‘Secret’ bonus scheme at nursing homes revealed

Swedish health care provider Carema has received another blow as a "secret" bonus program for managers was revealed just days after staff told how high-savings initiatives have led to neglect of the elderly in their care.

'Secret' bonus scheme at nursing homes revealed

The bonus programs reportedly reward managers of elderly care facilities who keep tight control on their division’s economy and perform under budget, according to Swedish Television (SVT) documentary, Dokument inifrån, which airs Sunday evening.

An anonymous director described how departments are pitted against each other in competition.

The managers who maintain the best budgets receive one or more months’ salary in bonuses, according to reports by daily newspaper Dagens Nyheter (DN).

“The bonus is something you talk quietly about and is not spread about within the company or to the public,” the manager told SVT.

In addition, the documentary episode reveals that a large number of managers are also enticed to become shareholders in the business, giving them an added stake in cost savings.

Last week employees from a Carema elderly care facility in Stockholm disclosed how major cut backs have meant staff shortages, broken equipment and sometimes no toilet paper.

According to the employees, management solved staff shortages by making personnel from other departments fill in 20 minutes here and there over the course of a day.

Reports from staff and ex-employees of Carema also included situations where toilets couldn’t be sat on due to their filthy state, the questioning of every prescription that would cost the company money, and a failure to address patient concerns.

For example, the DN reported how a patient’s broken bed led to the requisition of that of another patient’s, who in turn was forced to sleep on the floor for several months.

Carema has thus far chosen not to comment on its bonus programs or allegations of suspected neglect at both Koppargården and Tallbohov elderly care facilities in Järfälla, outside Stockholm.

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Police probe mystery death at Swedish care home after spate of overdoses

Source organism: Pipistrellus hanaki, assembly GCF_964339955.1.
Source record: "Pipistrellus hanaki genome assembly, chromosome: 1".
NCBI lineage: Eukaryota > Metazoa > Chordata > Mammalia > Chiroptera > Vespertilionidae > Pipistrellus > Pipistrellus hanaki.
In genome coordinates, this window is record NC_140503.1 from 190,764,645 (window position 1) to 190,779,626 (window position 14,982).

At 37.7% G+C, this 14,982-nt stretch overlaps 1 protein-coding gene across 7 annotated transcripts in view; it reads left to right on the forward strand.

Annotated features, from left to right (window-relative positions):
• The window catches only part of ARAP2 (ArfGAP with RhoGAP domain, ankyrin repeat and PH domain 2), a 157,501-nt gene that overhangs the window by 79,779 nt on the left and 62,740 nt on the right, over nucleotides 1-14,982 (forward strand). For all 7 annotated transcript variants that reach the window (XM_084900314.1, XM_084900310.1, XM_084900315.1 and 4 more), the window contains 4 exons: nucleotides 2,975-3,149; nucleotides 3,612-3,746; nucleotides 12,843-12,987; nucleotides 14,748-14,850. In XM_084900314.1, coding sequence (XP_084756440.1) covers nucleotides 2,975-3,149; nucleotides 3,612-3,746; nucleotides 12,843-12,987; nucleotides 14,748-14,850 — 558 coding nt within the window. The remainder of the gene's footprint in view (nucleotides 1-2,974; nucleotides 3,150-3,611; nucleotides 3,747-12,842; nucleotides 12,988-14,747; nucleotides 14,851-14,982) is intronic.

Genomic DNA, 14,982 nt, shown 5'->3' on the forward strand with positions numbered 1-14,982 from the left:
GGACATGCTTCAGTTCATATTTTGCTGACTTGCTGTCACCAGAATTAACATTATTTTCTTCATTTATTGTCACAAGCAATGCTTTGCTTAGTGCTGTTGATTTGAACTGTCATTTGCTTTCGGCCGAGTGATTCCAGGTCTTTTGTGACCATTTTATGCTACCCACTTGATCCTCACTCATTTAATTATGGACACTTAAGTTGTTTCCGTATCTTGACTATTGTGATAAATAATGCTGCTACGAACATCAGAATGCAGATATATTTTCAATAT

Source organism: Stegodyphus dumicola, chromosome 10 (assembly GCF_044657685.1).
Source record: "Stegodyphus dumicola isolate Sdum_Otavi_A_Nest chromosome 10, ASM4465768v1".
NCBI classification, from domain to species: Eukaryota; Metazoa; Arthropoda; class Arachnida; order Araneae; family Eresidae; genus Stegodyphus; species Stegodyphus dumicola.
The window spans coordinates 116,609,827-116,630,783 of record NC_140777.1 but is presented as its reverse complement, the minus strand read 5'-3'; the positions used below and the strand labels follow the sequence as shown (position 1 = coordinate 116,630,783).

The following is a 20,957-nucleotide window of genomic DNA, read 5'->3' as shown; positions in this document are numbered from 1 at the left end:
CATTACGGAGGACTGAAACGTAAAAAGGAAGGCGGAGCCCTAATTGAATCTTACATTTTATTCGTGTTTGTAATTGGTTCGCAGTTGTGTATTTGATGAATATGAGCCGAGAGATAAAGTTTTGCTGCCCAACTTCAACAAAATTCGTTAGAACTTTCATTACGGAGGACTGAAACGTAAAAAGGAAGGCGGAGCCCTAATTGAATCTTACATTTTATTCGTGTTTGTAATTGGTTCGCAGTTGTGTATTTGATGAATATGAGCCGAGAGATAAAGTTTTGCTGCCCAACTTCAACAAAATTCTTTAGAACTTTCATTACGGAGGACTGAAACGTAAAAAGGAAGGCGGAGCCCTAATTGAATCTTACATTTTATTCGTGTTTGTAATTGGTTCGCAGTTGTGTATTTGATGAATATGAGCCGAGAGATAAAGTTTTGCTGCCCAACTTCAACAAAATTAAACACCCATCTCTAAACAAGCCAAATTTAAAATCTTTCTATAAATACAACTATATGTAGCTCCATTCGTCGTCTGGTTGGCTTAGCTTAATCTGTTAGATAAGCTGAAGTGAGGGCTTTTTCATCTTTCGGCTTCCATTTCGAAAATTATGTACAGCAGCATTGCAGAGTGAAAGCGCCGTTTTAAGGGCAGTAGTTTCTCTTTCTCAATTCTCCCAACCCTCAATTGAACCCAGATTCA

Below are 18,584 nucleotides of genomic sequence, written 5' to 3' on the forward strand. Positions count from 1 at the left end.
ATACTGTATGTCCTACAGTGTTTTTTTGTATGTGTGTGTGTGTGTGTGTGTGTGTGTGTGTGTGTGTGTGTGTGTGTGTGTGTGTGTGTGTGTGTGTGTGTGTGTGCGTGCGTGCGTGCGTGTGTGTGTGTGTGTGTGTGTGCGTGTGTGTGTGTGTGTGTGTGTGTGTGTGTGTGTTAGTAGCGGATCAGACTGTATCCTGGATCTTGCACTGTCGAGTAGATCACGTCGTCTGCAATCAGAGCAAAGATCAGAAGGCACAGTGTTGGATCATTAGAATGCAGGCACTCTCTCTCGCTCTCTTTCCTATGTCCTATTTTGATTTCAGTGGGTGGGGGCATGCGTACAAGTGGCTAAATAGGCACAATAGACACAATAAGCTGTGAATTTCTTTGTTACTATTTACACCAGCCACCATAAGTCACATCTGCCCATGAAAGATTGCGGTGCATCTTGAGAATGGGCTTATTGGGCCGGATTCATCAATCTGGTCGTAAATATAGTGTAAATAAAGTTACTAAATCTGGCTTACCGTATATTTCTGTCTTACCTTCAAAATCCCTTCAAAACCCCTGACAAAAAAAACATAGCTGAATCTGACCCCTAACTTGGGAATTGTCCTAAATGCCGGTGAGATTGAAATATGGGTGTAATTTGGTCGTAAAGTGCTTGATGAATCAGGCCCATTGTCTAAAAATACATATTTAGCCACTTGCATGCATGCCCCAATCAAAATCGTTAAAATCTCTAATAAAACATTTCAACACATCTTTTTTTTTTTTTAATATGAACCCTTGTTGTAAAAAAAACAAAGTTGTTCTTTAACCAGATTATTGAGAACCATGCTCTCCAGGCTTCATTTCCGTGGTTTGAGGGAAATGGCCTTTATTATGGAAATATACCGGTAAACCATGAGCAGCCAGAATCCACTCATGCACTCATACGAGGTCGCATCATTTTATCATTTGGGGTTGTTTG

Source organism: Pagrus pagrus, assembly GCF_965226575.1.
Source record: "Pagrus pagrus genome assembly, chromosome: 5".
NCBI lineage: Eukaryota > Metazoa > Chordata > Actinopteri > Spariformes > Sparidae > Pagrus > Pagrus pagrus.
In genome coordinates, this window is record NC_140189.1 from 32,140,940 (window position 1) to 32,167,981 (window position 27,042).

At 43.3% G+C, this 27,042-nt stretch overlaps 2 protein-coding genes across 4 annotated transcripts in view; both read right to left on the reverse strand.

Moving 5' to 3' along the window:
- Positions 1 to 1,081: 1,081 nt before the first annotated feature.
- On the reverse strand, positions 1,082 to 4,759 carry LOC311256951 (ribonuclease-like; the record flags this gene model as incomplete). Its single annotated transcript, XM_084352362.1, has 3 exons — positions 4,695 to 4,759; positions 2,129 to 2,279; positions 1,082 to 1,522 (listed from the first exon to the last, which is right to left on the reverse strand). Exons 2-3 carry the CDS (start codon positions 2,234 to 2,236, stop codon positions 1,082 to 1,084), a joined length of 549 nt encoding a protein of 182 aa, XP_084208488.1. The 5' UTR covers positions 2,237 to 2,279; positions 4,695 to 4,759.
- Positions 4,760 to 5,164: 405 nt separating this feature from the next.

Police are investigating one case of murder and two attempted murders at a care home in the west of Sweden, after a doctor raised the alarm about suspicious insulin overdoses.

Police probe mystery death at Swedish care home after spate of overdoses
At least of the women did not normally receive insulin injections. Photo: Claudio Bresciani/TT
“There is one man who died in connection to the events,” Stina Lundqvist, the prosecutor in the case, told the local Göteborgs Tidning newspaper.
“All of these three people who received a medication which they were not supposed to have, according to what they were prescribed,” she added in an interview with Swedish state radio broadcaster SR
“We are investigating the events as attempted murder,” she told Sweden's TT newswire, which reported that it could be a case of active euthanasia, which is illegal in Sweden, although the prosecutor did not comment.
The doctor reported his suspicions to the police after two women from the same section of the care home were admitted to the hospital, both suffering from extremely low blood sugar. 
“Through giving the plaintiff insulin, someone has caused her to lose consciousness and stop breathing,” a senior doctor at the hospital wrote in a police report.
The doctor added that the woman would not have been capable of administering the insulin herself. 
In January this year, a third resident from the same section of the same care home, was also admitted to the hospital suffering from low blood sugar. It was then that police put a prosecutor on the case. 
“It's unlikely to be a coincidence because it is all from the same section and is the same type of event,” Lundqvist told TT.
“But it's a slightly special case. We can't say with confidence that this is an attempted murder. That's something we hope the investigation will shed some light on.” 
“There are certain elements which suggest a crime has been committed, although exactly what evidence this is, I cannot go into at present.” 
At least one of the women did not normally take insulin, and another was admitted with a type of insulin in her body different from that which she was prescribed. 
According to a report in a local newspaper, a police search of the home found two empty insulin pens containing fast-acting insulin which were not registered in the home's records. 
Lundqvist said it was a “complicated investigation”, as many of the staff who worked at the home at the time had already moved on. 
“We have no one at present we could reasonably call a suspect, but of course there are people we are looking closely at,” she said. “It's of course a natural part of our investigation to look at who has been working at the home when all the events took place.” 
The prosecutor in the case, Stina Lundqvist, says there is not yet a suspect. Photo: Adam Ihse/Exponera